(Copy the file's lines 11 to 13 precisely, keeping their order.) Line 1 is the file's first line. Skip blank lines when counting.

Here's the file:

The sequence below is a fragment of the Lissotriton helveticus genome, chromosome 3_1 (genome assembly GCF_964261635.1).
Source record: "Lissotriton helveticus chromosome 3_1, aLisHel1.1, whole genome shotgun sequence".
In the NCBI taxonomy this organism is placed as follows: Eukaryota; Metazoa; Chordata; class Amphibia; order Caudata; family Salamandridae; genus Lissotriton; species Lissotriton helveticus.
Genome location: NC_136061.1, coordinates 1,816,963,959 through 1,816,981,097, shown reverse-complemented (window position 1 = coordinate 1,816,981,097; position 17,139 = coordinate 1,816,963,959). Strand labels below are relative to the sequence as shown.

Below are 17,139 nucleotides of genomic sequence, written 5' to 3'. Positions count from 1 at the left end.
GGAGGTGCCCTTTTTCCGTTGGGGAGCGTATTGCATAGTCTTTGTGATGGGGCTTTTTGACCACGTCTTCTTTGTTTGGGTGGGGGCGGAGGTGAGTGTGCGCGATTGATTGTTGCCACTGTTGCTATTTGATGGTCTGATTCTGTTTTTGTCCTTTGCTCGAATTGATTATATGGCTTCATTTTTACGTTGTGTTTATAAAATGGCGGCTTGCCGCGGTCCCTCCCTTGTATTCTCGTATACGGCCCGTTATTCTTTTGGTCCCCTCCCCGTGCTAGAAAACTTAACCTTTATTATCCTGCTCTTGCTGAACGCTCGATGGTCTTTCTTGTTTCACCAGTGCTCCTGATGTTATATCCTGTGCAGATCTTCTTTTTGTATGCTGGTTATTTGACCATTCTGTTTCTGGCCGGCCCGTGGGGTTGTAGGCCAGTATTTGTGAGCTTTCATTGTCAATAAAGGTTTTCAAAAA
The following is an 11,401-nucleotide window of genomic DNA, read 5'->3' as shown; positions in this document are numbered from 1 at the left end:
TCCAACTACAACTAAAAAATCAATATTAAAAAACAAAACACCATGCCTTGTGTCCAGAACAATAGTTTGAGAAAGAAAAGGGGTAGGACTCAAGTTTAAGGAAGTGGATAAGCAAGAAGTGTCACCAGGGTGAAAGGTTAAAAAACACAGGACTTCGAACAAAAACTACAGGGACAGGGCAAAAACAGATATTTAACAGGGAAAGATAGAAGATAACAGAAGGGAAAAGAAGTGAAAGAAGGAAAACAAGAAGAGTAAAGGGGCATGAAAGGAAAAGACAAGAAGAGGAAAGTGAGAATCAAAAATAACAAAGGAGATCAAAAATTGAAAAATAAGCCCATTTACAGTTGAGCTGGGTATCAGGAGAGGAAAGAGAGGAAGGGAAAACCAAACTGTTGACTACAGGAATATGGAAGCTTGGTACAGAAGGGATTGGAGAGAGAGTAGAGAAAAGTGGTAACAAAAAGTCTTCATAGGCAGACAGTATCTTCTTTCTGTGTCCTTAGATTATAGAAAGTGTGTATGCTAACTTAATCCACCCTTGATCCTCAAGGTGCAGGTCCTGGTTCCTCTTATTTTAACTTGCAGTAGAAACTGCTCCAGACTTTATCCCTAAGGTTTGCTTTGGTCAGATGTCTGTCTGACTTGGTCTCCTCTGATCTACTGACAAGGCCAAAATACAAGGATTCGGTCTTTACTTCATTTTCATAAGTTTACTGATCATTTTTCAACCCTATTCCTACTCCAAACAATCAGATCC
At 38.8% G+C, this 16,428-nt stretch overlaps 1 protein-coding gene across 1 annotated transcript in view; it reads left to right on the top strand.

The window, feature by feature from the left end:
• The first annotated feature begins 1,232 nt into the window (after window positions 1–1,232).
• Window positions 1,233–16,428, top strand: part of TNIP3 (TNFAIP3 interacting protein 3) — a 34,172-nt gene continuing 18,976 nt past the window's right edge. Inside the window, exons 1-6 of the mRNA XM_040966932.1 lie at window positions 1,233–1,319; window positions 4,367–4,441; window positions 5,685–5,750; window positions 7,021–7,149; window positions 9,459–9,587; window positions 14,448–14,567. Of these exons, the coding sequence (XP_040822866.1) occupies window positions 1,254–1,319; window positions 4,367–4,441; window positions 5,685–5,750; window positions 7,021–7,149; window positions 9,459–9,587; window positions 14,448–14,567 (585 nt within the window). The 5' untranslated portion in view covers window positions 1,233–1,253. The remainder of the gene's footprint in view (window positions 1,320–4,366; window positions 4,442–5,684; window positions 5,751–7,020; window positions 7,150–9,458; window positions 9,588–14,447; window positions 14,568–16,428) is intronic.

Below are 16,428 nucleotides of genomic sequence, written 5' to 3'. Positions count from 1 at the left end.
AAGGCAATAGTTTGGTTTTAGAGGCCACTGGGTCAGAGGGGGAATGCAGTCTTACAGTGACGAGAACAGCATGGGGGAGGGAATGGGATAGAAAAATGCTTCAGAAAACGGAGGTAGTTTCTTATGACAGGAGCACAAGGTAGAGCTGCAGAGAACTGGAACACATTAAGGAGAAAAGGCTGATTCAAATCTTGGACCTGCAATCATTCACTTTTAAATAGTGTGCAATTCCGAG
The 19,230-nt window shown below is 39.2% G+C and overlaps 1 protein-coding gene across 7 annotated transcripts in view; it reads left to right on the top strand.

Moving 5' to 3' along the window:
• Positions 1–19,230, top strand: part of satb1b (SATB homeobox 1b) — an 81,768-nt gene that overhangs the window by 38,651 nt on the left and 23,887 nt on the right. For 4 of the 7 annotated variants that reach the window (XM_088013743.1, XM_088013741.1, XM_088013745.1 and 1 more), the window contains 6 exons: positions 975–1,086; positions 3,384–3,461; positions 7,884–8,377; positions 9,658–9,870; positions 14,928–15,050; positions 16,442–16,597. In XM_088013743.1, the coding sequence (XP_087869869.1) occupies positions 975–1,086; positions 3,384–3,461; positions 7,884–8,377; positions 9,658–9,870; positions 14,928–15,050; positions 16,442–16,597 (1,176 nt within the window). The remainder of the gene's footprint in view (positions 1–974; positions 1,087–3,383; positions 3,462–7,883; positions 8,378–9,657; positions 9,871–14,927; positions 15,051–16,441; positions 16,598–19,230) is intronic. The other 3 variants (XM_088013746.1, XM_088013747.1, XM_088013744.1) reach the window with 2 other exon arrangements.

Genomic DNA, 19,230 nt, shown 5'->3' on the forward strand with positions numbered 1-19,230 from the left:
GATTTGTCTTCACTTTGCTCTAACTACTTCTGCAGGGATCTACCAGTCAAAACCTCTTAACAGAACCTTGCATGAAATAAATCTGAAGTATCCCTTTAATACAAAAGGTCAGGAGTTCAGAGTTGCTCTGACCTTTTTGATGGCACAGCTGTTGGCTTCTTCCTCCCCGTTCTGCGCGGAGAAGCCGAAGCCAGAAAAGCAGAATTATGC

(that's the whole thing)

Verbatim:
• The first annotated feature begins 1,232 nt into the window (after window positions 1–1,232).
• Window positions 1,233–16,428, top strand: part of TNIP3 (TNFAIP3 interacting protein 3) — a 34,172-nt gene continuing 18,976 nt past the window's right edge. Inside the window, exons 1-6 of the mRNA XM_040966932.1 lie at window positions 1,233–1,319; window positions 4,367–4,441; window positions 5,685–5,750; window positions 7,021–7,149; window positions 9,459–9,587; window positions 14,448–14,567. Of these exons, the coding sequence (XP_040822866.1) occupies window positions 1,254–1,319; window positions 4,367–4,441; window positions 5,685–5,750; window positions 7,021–7,149; window positions 9,459–9,587; window positions 14,448–14,567 (585 nt within the window). The 5' untranslated portion in view covers window positions 1,233–1,253. The remainder of the gene's footprint in view (window positions 1,320–4,366; window positions 4,442–5,684; window positions 5,751–7,020; window positions 7,150–9,458; window positions 9,588–14,447; window positions 14,568–16,428) is intronic.

Below are 16,428 nucleotides of genomic sequence, written 5' to 3'. Positions count from 1 at the left end.